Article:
Mystic Mantra: The Divine Reality

Three Semitic religions Islam, Christianity and Judaism share a common belief in the origin of mankind.

Who are we? Where did we come from? How did life originate on this planet? Who were our ancestors? These are some of the intriguing questions that each of us grapples with at least once in our lifetime.

People look for logical and satisfactory answers to these queries both in religion and science. While the three Semitic religions— Islam, Christianity and Judaism— share a common belief in the origin of mankind, Hinduism has a slightly different view. According to the famous tale of Purusha as mentioned in one of the early Vedas, a cosmic man’s sacrifice created all life. According to the Bible, God just said: “Let there be light”, and only in six days the sun, moon, land and sky and all living creatures came into existence. Similarly, the origin of mankind is beautifully embedded in a mystical Quranic verse: “Kun Faya Kun”. It means “the originator of the heavens and the earth (Allah). When He decrees a matter, He only says to it, ‘Be!’ and it is.”

However, we need a deeper insight into the origin of mankind in order to fathom the complete creation plan in a cogent manner. Quran further says: “O mankind, be conscious of your Lord, who created you from one soul (Adam) and created from it its mate (Eve) and dispersed from both of them many men and women” (4:1). This Quranic verse reminds us of our origin, oneness and commonality, something that has become the most forgotten reality in today’s world. In addition, a lot more verses in Quran unravel the eternal truth that all human beings have one creator, one father and one mother. They actually laid the basis of the Sufi worldview of Wahdat-ul-Wujud (unity of being).

The notion of Wahdat-ul-Wujud was propounded by Ibn Arabi, an eminent Spanish mystic who has inspired a countless number of Sufis in the history of Islam. Eminent sufis such as Shahab-ud-Din Suhrawardi have written complete spiritual treatises on the related Quranic verses which have been referred as untenable esoteric proofs for the Sufi belief in the Unity of Being.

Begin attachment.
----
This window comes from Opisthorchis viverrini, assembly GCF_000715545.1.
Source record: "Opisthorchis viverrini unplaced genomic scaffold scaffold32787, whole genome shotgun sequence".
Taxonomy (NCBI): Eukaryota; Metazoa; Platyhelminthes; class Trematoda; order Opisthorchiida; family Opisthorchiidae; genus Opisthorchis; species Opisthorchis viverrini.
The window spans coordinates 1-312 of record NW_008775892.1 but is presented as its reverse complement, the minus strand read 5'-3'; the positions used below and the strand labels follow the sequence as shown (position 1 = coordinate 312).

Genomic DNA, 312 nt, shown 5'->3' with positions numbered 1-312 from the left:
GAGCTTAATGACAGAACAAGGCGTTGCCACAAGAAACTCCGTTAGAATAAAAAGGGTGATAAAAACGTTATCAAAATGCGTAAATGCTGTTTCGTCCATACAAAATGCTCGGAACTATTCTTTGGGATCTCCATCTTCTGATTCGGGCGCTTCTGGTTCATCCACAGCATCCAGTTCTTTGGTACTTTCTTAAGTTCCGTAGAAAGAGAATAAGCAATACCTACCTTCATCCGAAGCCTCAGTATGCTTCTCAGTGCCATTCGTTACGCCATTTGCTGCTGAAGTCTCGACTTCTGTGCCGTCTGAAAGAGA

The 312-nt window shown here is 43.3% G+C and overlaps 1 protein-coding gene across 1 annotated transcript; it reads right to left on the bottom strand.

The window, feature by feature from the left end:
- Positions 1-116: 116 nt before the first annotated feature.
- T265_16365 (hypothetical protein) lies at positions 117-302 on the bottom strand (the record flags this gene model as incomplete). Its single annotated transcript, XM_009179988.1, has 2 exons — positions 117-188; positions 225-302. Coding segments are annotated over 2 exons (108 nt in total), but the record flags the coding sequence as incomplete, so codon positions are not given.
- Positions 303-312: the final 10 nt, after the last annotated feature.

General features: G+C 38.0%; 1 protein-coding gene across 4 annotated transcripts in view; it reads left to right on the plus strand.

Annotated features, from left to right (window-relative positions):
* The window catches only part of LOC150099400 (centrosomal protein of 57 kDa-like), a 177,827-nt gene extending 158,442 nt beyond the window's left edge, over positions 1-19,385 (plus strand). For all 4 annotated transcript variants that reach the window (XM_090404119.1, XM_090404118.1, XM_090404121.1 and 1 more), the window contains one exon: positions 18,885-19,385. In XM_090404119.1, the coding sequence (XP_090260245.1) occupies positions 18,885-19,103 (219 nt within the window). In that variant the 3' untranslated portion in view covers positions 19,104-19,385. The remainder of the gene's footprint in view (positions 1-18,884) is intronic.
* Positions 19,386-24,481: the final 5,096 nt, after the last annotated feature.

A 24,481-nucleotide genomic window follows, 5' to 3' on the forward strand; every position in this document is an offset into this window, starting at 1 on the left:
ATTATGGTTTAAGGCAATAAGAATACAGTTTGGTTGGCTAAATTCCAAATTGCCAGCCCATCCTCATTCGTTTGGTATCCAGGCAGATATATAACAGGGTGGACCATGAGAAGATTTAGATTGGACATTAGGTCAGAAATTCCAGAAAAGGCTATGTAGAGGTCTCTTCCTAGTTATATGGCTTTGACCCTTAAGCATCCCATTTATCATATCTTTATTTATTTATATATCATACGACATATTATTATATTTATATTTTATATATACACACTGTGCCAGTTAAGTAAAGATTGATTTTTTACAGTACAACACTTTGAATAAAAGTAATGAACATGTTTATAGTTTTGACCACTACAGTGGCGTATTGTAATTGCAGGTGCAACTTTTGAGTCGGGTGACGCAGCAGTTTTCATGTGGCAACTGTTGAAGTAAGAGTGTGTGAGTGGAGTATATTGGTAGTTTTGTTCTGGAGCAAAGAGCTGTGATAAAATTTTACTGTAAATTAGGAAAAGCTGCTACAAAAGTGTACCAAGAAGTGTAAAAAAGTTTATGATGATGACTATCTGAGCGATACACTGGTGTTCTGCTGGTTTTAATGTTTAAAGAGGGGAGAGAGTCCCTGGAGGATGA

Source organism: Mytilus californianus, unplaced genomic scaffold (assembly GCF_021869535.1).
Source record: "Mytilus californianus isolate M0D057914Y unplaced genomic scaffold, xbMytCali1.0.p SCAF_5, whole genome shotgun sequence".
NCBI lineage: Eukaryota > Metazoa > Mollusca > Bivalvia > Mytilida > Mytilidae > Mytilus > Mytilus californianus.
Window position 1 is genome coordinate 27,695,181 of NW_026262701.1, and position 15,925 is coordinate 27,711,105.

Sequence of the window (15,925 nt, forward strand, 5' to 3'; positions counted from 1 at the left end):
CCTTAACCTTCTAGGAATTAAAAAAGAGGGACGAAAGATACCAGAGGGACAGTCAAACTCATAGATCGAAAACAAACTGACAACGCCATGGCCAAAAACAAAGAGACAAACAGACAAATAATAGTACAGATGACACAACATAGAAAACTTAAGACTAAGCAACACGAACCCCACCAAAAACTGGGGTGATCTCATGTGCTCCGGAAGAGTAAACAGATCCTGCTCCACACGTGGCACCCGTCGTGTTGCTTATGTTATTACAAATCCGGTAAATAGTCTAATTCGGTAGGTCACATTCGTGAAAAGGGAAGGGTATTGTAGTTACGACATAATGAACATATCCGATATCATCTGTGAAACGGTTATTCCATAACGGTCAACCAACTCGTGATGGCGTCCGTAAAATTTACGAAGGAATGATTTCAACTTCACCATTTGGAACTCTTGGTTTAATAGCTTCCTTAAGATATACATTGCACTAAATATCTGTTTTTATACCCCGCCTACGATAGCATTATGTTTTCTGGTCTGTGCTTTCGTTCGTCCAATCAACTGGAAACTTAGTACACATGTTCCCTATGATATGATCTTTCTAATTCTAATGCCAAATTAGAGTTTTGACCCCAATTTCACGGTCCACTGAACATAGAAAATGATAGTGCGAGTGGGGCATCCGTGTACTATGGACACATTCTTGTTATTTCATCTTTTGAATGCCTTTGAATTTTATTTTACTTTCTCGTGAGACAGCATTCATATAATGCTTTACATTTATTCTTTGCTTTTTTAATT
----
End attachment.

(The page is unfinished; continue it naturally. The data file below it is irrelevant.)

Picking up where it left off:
For Ibn Arabi, the entire world is only one “Divine Reality”. He strongly believed that there was none and would be nothing in the universe except for the existence of one and only Divine. Thus, the world and whatever it has in it including the entire humankind, is nothing other than the self-revelation of God by Himself. In his spiritual discourse on this subject, Ibn Arabi wrote in his book Fusus al-Hikam (The Seals of Wisdom)—one of the most in-depth panoramas of Islamic spirituality: “Allah, the Most Truthful (al-haqq) wanted to see the essences (al-a’yan) of His most perfect and infinite Names (al-asma al-husna)… Allah wanted to see His own Essence (‘ayn) in one global object (kawn) which having been blessed with existence (al-wujud) summarised the Divine order (al-amr) so that He could manifest His mystery (sirr) to Himself.”

This clearly sets out that mankind did not appear on this earth by sheer chance. Rather, Allah willed that peoples from different ethnicities and with different faith traditions inhabit the earth as a manifestation of the Unity (wahdat). If we remind ourselves of this basic point, all polemics of racism, xenophobia, misogynism, ethnic superiority and religious bigotry would disappear from this world which is founded on the beautiful spiritual notion — unity of being.

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